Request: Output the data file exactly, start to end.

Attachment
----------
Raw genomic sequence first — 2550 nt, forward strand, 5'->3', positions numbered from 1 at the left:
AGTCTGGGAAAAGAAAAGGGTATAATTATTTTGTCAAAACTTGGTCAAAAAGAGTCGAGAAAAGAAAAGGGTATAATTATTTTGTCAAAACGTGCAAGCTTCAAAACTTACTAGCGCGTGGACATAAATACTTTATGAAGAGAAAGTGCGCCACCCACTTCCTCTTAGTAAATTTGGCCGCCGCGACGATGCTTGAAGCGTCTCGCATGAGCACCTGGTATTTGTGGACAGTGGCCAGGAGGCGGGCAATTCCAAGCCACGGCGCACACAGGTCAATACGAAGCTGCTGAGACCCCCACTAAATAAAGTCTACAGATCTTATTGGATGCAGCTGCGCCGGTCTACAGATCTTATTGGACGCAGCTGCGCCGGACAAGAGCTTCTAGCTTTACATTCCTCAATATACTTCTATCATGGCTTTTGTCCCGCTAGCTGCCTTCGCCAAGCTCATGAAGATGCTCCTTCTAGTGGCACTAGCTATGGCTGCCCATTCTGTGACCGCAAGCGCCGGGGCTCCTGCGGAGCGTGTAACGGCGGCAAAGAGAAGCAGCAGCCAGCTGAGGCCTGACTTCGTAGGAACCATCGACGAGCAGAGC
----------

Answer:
Raw genomic sequence first — 2550 nt, forward strand, 5'->3', positions numbered from 1 at the left:
AGTCTGGGAAAAGAAAAGGGTATAATTATTTTGTCAAAACTTGGTCAAAAAGAGTCGAGAAAAGAAAAGGGTATAATTATTTTGTCAAAACGTGCAAGCTTCAAAACTTACTAGCGCGTGGACATAAATACTTTATGAAGAGAAAGTGCGCCACCCACTTCCTCTTAGTAAATTTGGCCGCCGCGACGATGCTTGAAGCGTCTCGCATGAGCACCTGGTATTTGTGGACAGTGGCCAGGAGGCGGGCAATTCCAAGCCACGGCGCACACAGGTCAATACGAAGCTGCTGAGACCCCCACTAAATAAAGTCTACAGATCTTATTGGATGCAGCTGCGCCGGTCTACAGATCTTATTGGACGCAGCTGCGCCGGACAAGAGCTTCTAGCTTTACATTCCTCAATATACTTCTATCATGGCTTTTGTCCCGCTAGCTGCCTTCGCCAAGCTCATGAAGATGCTCCTTCTAGTGGCACTAGCTATGGCTGCCCATTCTGTGACCGCAAGCGCCGGGGCTCCTGCGGAGCGTGTAACGGCGGCAAAGAGAAGCAGCAGCCAGCTGAGGCCTGACTTCGTAGGAACCATCGACGAGCAGAGC